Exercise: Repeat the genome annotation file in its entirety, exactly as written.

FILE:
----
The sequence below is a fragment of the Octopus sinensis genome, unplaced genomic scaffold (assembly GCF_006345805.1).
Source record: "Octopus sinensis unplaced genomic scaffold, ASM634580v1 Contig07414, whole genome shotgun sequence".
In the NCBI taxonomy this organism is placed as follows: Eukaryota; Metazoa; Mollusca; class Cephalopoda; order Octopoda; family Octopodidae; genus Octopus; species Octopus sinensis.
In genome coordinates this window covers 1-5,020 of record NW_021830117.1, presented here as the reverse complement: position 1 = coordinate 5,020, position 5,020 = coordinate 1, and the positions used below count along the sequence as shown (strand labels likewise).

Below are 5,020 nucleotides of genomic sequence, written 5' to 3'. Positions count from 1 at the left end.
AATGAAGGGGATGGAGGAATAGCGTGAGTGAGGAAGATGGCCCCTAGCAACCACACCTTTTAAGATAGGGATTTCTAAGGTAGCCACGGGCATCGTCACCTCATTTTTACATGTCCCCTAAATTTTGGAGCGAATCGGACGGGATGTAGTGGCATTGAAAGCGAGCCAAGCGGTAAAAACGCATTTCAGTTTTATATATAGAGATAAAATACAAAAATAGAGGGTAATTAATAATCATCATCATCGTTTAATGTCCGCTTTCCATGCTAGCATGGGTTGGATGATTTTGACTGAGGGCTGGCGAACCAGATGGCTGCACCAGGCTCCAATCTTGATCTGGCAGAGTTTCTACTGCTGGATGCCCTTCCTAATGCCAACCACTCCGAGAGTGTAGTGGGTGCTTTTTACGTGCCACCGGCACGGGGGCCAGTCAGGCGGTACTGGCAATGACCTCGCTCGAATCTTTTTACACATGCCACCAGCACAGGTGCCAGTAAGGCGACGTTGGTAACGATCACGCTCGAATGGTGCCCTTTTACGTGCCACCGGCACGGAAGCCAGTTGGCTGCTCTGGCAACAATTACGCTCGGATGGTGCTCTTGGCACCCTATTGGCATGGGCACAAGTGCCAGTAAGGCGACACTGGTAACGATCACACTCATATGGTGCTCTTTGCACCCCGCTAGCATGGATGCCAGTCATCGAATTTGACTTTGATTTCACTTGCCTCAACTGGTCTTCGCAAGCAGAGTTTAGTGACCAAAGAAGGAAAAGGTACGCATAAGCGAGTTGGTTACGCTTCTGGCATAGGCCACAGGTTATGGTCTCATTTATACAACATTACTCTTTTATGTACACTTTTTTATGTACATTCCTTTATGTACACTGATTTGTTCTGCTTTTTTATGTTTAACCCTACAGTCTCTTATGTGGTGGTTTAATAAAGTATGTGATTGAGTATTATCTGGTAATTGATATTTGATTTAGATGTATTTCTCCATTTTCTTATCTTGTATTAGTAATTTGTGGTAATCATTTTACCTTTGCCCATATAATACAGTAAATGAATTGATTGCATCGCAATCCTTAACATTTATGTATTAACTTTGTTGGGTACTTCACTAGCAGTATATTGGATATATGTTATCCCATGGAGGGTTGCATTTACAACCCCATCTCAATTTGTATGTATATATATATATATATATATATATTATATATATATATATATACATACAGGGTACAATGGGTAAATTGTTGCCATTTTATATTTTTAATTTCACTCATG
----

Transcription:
The sequence below is a fragment of the Octopus sinensis genome, unplaced genomic scaffold (assembly GCF_006345805.1).
Source record: "Octopus sinensis unplaced genomic scaffold, ASM634580v1 Contig07414, whole genome shotgun sequence".
In the NCBI taxonomy this organism is placed as follows: Eukaryota; Metazoa; Mollusca; class Cephalopoda; order Octopoda; family Octopodidae; genus Octopus; species Octopus sinensis.
In genome coordinates this window covers 1-5,020 of record NW_021830117.1, presented here as the reverse complement: position 1 = coordinate 5,020, position 5,020 = coordinate 1, and the positions used below count along the sequence as shown (strand labels likewise).

Below are 5,020 nucleotides of genomic sequence, written 5' to 3'. Positions count from 1 at the left end.
AATGAAGGGGATGGAGGAATAGCGTGAGTGAGGAAGATGGCCCCTAGCAACCACACCTTTTAAGATAGGGATTTCTAAGGTAGCCACGGGCATCGTCACCTCATTTTTACATGTCCCCTAAATTTTGGAGCGAATCGGACGGGATGTAGTGGCATTGAAAGCGAGCCAAGCGGTAAAAACGCATTTCAGTTTTATATATAGAGATAAAATACAAAAATAGAGGGTAATTAATAATCATCATCATCGTTTAATGTCCGCTTTCCATGCTAGCATGGGTTGGATGATTTTGACTGAGGGCTGGCGAACCAGATGGCTGCACCAGGCTCCAATCTTGATCTGGCAGAGTTTCTACTGCTGGATGCCCTTCCTAATGCCAACCACTCCGAGAGTGTAGTGGGTGCTTTTTACGTGCCACCGGCACGGGGGCCAGTCAGGCGGTACTGGCAATGACCTCGCTCGAATCTTTTTACACATGCCACCAGCACAGGTGCCAGTAAGGCGACGTTGGTAACGATCACGCTCGAATGGTGCCCTTTTACGTGCCACCGGCACGGAAGCCAGTTGGCTGCTCTGGCAACAATTACGCTCGGATGGTGCTCTTGGCACCCTATTGGCATGGGCACAAGTGCCAGTAAGGCGACACTGGTAACGATCACACTCATATGGTGCTCTTTGCACCCCGCTAGCATGGATGCCAGTCATCGAATTTGACTTTGATTTCACTTGCCTCAACTGGTCTTCGCAAGCAGAGTTTAGTGACCAAAGAAGGAAAAGGTACGCATAAGCGAGTTGGTTACGCTTCTGGCATAGGCCACAGGTTATGGTCTCATTTATACAACATTACTCTTTTATGTACACTTTTTTATGTACATTCCTTTATGTACACTGATTTGTTCTGCTTTTTTATGTTTAACCCTACAGTCTCTTATGTGGTGGTTTAATAAAGTATGTGATTGAGTATTATCTGGTAATTGATATTTGATTTAGATGTATTTCTCCATTTTCTTATCTTGTATTAGTAATTTGTGGTAATCATTTTACCTTTGCCCATATAATACAGTAAATGAATTGATTGCATCGCAATCCTTAACATTTATGTATTAACTTTGTTGGGTACTTCACTAGCAGTATATTGGATATATGTTATCCCATGGAGGGTTGCATTTACAACCCCATCTCAATTTGTATGTATATATATATATATATATATATATTATATATATATATATATACATACAGGGTACAATGGGTAAATTGTTGCCATTTTATATTTTTAATTTCACTCATG